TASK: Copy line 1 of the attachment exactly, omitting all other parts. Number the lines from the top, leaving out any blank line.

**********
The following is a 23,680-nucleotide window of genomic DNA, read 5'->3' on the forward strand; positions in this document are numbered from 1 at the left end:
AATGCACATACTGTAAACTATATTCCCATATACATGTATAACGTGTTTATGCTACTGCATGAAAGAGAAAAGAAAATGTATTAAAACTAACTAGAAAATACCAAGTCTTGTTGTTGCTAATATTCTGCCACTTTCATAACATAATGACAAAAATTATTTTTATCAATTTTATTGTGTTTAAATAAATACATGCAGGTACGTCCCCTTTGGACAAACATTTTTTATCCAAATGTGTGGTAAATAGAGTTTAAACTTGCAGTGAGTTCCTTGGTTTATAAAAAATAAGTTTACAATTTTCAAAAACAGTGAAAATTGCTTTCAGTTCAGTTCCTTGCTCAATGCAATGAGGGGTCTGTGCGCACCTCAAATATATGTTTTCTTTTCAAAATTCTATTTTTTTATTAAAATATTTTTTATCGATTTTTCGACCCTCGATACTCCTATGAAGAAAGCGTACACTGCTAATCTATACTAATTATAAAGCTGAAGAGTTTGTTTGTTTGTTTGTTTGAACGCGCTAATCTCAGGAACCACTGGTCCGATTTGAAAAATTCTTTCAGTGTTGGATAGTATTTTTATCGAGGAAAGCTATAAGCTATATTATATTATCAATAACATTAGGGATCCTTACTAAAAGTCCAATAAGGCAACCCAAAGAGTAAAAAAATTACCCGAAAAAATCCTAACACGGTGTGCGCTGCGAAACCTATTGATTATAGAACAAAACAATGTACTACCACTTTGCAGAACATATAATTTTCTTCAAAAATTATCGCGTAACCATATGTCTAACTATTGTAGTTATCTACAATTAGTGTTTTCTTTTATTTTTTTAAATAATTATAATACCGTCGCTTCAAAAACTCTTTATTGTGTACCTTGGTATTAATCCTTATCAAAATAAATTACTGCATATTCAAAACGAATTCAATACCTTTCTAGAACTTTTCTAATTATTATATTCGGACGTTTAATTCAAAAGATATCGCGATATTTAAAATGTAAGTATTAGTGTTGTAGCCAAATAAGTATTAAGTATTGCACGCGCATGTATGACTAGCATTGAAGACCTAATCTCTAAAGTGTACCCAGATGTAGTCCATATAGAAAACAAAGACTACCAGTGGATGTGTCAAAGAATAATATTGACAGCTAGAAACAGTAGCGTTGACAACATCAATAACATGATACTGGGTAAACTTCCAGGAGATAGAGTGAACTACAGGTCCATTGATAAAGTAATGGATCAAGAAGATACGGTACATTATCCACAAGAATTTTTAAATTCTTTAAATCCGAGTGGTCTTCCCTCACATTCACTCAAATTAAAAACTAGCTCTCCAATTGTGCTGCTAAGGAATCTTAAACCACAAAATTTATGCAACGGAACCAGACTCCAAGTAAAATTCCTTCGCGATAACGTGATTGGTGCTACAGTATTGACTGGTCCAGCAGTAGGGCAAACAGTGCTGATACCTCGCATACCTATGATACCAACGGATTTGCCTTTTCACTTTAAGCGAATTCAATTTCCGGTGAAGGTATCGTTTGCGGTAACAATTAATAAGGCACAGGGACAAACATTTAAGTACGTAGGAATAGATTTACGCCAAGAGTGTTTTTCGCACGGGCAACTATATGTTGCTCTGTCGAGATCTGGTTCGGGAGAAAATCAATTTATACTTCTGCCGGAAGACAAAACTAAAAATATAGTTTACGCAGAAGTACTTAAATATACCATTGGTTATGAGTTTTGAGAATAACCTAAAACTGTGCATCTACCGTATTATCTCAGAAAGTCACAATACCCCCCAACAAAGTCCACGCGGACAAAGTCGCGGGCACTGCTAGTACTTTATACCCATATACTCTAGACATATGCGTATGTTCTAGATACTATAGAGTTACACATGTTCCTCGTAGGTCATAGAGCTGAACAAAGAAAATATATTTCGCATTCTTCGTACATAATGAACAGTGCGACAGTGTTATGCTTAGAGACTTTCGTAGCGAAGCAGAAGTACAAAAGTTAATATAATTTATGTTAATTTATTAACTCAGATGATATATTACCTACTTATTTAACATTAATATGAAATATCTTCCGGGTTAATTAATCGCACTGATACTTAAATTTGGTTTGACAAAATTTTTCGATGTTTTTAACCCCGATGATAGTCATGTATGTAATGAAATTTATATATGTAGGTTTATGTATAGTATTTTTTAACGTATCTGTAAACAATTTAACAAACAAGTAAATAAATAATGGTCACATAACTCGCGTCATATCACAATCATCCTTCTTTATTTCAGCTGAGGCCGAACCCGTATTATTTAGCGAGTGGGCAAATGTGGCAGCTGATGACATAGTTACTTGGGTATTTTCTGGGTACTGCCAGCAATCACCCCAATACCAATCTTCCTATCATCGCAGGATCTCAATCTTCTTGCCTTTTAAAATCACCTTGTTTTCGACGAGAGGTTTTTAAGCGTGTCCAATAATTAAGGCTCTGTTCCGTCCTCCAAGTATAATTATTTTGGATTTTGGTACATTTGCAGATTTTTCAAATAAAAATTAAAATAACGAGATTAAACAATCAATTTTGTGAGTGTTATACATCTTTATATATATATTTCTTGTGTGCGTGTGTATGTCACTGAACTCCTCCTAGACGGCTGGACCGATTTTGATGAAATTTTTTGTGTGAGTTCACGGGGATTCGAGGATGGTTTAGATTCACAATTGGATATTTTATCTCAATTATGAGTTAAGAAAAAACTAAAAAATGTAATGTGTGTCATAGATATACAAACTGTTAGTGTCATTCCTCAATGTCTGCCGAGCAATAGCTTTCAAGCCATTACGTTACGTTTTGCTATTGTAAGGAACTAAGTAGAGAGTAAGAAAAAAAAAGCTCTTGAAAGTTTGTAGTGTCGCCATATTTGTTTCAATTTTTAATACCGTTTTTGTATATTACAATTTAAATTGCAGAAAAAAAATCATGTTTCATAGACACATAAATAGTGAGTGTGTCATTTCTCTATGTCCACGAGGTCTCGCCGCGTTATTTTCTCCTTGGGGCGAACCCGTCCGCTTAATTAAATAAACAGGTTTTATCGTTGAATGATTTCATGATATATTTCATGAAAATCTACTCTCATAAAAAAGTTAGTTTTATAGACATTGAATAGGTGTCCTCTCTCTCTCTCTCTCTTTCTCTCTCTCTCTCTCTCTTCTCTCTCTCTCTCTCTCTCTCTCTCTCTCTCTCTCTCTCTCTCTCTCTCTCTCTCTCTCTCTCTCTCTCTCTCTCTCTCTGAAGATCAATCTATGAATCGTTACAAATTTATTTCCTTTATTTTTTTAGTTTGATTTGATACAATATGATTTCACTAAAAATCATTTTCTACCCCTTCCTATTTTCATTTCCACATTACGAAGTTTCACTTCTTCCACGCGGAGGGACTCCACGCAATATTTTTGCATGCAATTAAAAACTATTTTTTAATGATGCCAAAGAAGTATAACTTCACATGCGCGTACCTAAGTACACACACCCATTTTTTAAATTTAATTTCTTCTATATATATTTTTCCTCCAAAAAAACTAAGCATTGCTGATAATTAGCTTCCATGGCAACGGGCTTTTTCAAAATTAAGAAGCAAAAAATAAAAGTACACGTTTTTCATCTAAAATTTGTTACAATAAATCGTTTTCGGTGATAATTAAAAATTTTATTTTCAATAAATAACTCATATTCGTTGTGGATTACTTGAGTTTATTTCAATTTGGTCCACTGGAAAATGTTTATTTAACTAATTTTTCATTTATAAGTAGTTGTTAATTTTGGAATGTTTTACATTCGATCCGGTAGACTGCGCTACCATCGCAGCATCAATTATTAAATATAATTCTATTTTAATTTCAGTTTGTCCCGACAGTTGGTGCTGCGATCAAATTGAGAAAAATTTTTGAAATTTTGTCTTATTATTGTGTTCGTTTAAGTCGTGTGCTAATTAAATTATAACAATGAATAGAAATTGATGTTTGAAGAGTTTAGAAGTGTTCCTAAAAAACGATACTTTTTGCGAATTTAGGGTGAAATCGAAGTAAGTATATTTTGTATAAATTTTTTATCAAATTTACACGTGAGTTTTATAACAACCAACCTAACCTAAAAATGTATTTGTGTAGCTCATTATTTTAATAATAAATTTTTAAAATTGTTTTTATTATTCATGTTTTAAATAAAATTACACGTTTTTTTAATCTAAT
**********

The following is a 23,680-nucleotide window of genomic DNA, read 5'->3' on the forward strand; positions in this document are numbered from 1 at the left end: